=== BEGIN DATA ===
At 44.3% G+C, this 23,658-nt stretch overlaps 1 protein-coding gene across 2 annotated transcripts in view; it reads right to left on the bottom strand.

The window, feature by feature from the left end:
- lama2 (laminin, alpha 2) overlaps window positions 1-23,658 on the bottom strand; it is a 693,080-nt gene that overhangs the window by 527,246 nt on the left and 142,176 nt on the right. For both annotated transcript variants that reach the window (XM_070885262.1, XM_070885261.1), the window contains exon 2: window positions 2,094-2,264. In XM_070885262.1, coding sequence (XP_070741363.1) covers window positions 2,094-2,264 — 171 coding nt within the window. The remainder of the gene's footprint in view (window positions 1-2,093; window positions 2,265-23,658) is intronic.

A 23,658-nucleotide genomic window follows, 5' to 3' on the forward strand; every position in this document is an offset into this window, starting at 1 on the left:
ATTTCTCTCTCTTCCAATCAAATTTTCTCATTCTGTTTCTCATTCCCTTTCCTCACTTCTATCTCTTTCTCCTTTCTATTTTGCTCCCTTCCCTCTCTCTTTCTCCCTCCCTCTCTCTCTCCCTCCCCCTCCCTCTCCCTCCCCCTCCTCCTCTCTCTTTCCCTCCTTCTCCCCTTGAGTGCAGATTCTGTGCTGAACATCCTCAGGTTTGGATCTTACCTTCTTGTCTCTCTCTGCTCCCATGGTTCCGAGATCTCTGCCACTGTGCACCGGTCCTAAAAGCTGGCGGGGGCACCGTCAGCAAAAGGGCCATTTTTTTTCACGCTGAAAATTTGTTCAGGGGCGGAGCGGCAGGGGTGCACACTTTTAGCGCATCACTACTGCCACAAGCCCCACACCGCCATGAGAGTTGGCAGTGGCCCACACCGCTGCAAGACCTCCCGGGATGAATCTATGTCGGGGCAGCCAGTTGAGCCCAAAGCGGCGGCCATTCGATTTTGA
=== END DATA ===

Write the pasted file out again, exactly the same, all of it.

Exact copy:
At 44.3% G+C, this 23,658-nt stretch overlaps 1 protein-coding gene across 2 annotated transcripts in view; it reads right to left on the bottom strand.

The window, feature by feature from the left end:
- lama2 (laminin, alpha 2) overlaps window positions 1-23,658 on the bottom strand; it is a 693,080-nt gene that overhangs the window by 527,246 nt on the left and 142,176 nt on the right. For both annotated transcript variants that reach the window (XM_070885262.1, XM_070885261.1), the window contains exon 2: window positions 2,094-2,264. In XM_070885262.1, coding sequence (XP_070741363.1) covers window positions 2,094-2,264 — 171 coding nt within the window. The remainder of the gene's footprint in view (window positions 1-2,093; window positions 2,265-23,658) is intronic.

A 23,658-nucleotide genomic window follows, 5' to 3' on the forward strand; every position in this document is an offset into this window, starting at 1 on the left:
ATTTCTCTCTCTTCCAATCAAATTTTCTCATTCTGTTTCTCATTCCCTTTCCTCACTTCTATCTCTTTCTCCTTTCTATTTTGCTCCCTTCCCTCTCTCTTTCTCCCTCCCTCTCTCTCTCCCTCCCCCTCCCTCTCCCTCCCCCTCCTCCTCTCTCTTTCCCTCCTTCTCCCCTTGAGTGCAGATTCTGTGCTGAACATCCTCAGGTTTGGATCTTACCTTCTTGTCTCTCTCTGCTCCCATGGTTCCGAGATCTCTGCCACTGTGCACCGGTCCTAAAAGCTGGCGGGGGCACCGTCAGCAAAAGGGCCATTTTTTTTCACGCTGAAAATTTGTTCAGGGGCGGAGCGGCAGGGGTGCACACTTTTAGCGCATCACTACTGCCACAAGCCCCACACCGCCATGAGAGTTGGCAGTGGCCCACACCGCTGCAAGACCTCCCGGGATGAATCTATGTCGGGGCAGCCAGTTGAGCCCAAAGCGGCGGCCATTCGATTTTGA